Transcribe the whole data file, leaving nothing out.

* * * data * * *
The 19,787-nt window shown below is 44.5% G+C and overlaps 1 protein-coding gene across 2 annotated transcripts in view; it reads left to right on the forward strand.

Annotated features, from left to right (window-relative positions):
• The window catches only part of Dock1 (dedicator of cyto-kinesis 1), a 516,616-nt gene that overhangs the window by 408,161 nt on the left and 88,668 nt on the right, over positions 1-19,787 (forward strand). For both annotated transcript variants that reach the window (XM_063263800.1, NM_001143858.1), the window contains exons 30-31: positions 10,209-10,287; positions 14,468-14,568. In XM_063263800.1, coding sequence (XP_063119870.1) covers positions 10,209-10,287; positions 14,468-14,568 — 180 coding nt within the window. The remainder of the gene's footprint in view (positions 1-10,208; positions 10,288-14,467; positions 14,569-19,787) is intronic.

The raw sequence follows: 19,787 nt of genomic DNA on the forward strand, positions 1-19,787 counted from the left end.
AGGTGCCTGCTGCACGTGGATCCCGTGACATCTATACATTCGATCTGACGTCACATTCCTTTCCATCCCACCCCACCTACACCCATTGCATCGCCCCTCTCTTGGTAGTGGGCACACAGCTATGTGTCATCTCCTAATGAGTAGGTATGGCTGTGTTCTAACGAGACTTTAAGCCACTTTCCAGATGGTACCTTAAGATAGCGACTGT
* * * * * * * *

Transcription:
The 19,787-nt window shown below is 44.5% G+C and overlaps 1 protein-coding gene across 2 annotated transcripts in view; it reads left to right on the forward strand.

Annotated features, from left to right (window-relative positions):
• The window catches only part of Dock1 (dedicator of cyto-kinesis 1), a 516,616-nt gene that overhangs the window by 408,161 nt on the left and 88,668 nt on the right, over positions 1-19,787 (forward strand). For both annotated transcript variants that reach the window (XM_063263800.1, NM_001143858.1), the window contains exons 30-31: positions 10,209-10,287; positions 14,468-14,568. In XM_063263800.1, coding sequence (XP_063119870.1) covers positions 10,209-10,287; positions 14,468-14,568 — 180 coding nt within the window. The remainder of the gene's footprint in view (positions 1-10,208; positions 10,288-14,467; positions 14,569-19,787) is intronic.

The raw sequence follows: 19,787 nt of genomic DNA on the forward strand, positions 1-19,787 counted from the left end.
AGGTGCCTGCTGCACGTGGATCCCGTGACATCTATACATTCGATCTGACGTCACATTCCTTTCCATCCCACCCCACCTACACCCATTGCATCGCCCCTCTCTTGGTAGTGGGCACACAGCTATGTGTCATCTCCTAATGAGTAGGTATGGCTGTGTTCTAACGAGACTTTAAGCCACTTTCCAGATGGTACCTTAAGATAGCGACTGT